In its scientific endeavors as well as in its day by day activities neurorehabilitation is as a multidisciplinary activity. Considering the fact that neurological abnormalities are multifold ranging from motor-sensory over cognitive, language and speech related problems to emotional problems such as depression after stroke or traumatic brain injury. Furthermore also the variability of conditions which are targets of neurorehabilitation span a wild field of different pathologies. Therefore the scientific strategies followed in neurorehabilitation are closely linked to the classical fields of the neurosciences as neuropathology, neurophysiology, neurochemistry and neuropharmacology but also encompass methods from behavioral and social sciences as psychology, neuropsychology and sociology. This is an extremely colorful and interesting spectrum of actives from all the many fields of neuro- and behavioral sciences to blend in knowledge, skills, concepts and ideas into neurorehabilitation
Another upcoming important field in neurorehabilitation is the problem how to organize appropriate services for the population in various countries in order to achieve optimal processes for treatment taking into account the individual habits and individual clinical service systems of various civilization and countries.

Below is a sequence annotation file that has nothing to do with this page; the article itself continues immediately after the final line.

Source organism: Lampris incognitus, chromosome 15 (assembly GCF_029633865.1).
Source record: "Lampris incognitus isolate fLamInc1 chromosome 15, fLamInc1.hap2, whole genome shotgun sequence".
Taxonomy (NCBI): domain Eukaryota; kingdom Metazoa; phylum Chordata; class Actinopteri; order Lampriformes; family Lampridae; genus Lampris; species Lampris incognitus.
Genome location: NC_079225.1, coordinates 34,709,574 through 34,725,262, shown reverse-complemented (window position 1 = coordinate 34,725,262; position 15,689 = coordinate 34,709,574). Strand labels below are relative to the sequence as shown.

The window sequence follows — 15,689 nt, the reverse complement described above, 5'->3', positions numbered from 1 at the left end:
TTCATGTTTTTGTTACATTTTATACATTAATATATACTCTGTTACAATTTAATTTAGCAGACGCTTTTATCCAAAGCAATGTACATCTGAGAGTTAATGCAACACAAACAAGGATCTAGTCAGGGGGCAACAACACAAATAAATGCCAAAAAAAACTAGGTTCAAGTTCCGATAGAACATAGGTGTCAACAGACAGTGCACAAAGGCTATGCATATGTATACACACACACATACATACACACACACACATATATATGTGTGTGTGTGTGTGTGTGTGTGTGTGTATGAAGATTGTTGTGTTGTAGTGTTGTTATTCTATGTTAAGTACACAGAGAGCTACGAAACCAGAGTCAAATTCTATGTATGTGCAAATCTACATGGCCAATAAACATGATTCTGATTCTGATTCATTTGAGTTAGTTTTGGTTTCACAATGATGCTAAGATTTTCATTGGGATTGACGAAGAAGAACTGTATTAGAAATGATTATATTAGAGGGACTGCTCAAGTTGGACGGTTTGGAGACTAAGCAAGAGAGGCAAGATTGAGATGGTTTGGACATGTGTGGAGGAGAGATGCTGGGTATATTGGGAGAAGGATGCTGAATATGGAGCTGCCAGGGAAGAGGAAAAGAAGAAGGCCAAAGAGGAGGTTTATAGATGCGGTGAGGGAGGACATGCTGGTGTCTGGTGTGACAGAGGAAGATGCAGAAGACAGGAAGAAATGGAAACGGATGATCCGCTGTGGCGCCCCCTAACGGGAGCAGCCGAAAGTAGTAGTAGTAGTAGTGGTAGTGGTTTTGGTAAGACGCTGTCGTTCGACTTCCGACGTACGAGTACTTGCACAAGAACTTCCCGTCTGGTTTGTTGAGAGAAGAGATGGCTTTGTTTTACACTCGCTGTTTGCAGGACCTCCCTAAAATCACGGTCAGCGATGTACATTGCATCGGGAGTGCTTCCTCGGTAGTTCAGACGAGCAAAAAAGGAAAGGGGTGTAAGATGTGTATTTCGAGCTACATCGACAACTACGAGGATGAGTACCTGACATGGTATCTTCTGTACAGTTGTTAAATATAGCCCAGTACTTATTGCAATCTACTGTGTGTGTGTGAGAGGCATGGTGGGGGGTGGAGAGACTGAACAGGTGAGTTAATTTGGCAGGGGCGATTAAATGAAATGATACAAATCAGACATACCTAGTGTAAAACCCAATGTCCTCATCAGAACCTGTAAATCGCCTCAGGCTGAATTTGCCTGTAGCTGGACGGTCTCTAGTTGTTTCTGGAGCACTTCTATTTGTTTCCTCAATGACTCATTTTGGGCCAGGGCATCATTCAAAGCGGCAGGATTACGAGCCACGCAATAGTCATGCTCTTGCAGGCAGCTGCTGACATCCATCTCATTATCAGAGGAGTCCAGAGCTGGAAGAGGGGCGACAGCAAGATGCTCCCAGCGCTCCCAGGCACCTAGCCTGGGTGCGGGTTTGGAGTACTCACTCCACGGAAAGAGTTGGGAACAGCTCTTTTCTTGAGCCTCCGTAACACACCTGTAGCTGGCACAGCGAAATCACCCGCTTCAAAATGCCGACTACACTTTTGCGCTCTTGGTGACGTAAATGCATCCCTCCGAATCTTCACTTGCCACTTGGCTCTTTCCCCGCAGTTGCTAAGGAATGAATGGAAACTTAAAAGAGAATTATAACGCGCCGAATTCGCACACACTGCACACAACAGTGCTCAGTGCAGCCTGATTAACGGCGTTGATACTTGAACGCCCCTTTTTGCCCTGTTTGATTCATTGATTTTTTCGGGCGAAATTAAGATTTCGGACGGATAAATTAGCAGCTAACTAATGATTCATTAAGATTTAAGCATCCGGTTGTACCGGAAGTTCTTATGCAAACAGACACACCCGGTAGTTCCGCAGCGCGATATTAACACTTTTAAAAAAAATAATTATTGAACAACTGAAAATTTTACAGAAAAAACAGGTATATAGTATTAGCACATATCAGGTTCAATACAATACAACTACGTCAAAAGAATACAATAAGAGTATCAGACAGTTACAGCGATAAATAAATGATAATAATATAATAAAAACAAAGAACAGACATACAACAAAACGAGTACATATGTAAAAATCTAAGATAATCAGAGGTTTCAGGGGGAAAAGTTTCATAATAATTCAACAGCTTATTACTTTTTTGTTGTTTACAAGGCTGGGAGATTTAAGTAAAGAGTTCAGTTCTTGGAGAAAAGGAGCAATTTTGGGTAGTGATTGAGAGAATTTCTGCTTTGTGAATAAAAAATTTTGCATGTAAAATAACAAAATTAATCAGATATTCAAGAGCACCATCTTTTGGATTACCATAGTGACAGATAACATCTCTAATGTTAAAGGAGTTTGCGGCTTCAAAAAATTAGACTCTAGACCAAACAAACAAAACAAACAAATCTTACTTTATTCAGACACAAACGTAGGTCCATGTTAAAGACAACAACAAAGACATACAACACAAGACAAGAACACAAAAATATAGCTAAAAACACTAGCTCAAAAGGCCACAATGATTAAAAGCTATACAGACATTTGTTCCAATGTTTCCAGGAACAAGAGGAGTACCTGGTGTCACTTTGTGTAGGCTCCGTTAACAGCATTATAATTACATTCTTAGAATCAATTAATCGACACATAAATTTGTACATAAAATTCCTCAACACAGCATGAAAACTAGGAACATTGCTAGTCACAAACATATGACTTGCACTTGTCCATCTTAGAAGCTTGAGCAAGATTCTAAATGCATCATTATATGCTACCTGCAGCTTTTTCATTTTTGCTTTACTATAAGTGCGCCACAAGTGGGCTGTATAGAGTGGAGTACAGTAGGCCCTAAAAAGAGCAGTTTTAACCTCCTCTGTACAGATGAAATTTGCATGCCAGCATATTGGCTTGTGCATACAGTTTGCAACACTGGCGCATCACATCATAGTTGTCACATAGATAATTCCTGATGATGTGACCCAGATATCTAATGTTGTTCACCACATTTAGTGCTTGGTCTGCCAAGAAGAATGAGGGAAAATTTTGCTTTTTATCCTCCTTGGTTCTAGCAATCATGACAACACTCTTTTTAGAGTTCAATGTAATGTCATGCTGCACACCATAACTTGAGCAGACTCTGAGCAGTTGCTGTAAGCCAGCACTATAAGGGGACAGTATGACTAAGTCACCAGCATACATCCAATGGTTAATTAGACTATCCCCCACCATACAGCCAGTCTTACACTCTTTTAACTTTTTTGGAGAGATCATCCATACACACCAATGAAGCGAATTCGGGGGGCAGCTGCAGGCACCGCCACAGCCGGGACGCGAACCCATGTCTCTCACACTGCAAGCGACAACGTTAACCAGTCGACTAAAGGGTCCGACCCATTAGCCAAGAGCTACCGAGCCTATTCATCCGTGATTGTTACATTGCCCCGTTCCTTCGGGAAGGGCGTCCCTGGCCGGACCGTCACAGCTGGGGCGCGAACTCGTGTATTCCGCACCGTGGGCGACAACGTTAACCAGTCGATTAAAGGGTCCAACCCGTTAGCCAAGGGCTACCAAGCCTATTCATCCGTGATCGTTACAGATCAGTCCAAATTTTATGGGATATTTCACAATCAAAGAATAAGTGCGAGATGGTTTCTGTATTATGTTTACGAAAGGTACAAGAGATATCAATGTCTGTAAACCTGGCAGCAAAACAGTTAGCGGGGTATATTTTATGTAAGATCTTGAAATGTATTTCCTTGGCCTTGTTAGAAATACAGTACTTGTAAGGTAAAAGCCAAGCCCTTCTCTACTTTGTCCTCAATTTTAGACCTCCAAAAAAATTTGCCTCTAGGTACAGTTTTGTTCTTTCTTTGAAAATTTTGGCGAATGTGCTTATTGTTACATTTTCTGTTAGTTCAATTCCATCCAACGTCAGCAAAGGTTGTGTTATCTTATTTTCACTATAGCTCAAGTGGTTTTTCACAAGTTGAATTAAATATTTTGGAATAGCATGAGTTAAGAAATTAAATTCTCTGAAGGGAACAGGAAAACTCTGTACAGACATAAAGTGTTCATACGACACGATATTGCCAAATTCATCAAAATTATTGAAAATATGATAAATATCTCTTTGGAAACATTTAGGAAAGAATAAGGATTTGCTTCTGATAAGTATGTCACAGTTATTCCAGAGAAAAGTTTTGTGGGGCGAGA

Neurorehabilitation worldwide conceives itself as a scientific discipline following a strict scientific epistemology (typical for clinical and experimental sciences and being close to the framework of e.g.physics) for the proper setup of studies and experiments and their interpretation. Therefore neurorehabilitation will add to science (knowledge) and not to believes and cannot be looked upon as heaving properties of a “religion” but will respect the religious beliefs of its followers.
Neurorehabilitation is distinctive among others specialties in two aspects: